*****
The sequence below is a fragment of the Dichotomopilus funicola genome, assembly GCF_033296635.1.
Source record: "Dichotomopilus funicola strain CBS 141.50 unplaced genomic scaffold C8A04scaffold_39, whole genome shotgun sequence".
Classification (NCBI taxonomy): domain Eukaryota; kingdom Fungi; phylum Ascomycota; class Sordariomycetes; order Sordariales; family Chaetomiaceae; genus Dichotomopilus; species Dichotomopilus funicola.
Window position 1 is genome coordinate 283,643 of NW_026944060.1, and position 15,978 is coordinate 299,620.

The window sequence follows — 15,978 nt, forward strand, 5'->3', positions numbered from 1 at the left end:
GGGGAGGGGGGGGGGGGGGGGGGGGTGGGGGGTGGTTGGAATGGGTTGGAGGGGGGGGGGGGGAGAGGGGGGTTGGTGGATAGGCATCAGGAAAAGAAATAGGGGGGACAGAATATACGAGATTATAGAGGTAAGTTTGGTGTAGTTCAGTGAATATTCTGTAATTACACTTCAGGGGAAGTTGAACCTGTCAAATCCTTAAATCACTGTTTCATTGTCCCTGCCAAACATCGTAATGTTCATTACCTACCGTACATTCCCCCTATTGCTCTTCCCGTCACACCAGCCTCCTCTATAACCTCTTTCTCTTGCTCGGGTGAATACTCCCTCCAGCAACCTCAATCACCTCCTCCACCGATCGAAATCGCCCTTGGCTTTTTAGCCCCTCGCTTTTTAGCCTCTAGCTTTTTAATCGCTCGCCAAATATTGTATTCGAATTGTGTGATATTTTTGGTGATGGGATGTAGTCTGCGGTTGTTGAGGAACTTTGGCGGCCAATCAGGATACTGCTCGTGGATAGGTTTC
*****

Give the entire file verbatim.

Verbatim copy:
The sequence below is a fragment of the Dichotomopilus funicola genome, assembly GCF_033296635.1.
Source record: "Dichotomopilus funicola strain CBS 141.50 unplaced genomic scaffold C8A04scaffold_39, whole genome shotgun sequence".
Classification (NCBI taxonomy): domain Eukaryota; kingdom Fungi; phylum Ascomycota; class Sordariomycetes; order Sordariales; family Chaetomiaceae; genus Dichotomopilus; species Dichotomopilus funicola.
Window position 1 is genome coordinate 283,643 of NW_026944060.1, and position 15,978 is coordinate 299,620.

The window sequence follows — 15,978 nt, forward strand, 5'->3', positions numbered from 1 at the left end:
GGGGAGGGGGGGGGGGGGGGGGGGGTGGGGGGTGGTTGGAATGGGTTGGAGGGGGGGGGGGGGAGAGGGGGGTTGGTGGATAGGCATCAGGAAAAGAAATAGGGGGGACAGAATATACGAGATTATAGAGGTAAGTTTGGTGTAGTTCAGTGAATATTCTGTAATTACACTTCAGGGGAAGTTGAACCTGTCAAATCCTTAAATCACTGTTTCATTGTCCCTGCCAAACATCGTAATGTTCATTACCTACCGTACATTCCCCCTATTGCTCTTCCCGTCACACCAGCCTCCTCTATAACCTCTTTCTCTTGCTCGGGTGAATACTCCCTCCAGCAACCTCAATCACCTCCTCCACCGATCGAAATCGCCCTTGGCTTTTTAGCCCCTCGCTTTTTAGCCTCTAGCTTTTTAATCGCTCGCCAAATATTGTATTCGAATTGTGTGATATTTTTGGTGATGGGATGTAGTCTGCGGTTGTTGAGGAACTTTGGCGGCCAATCAGGATACTGCTCGTGGATAGGTTTC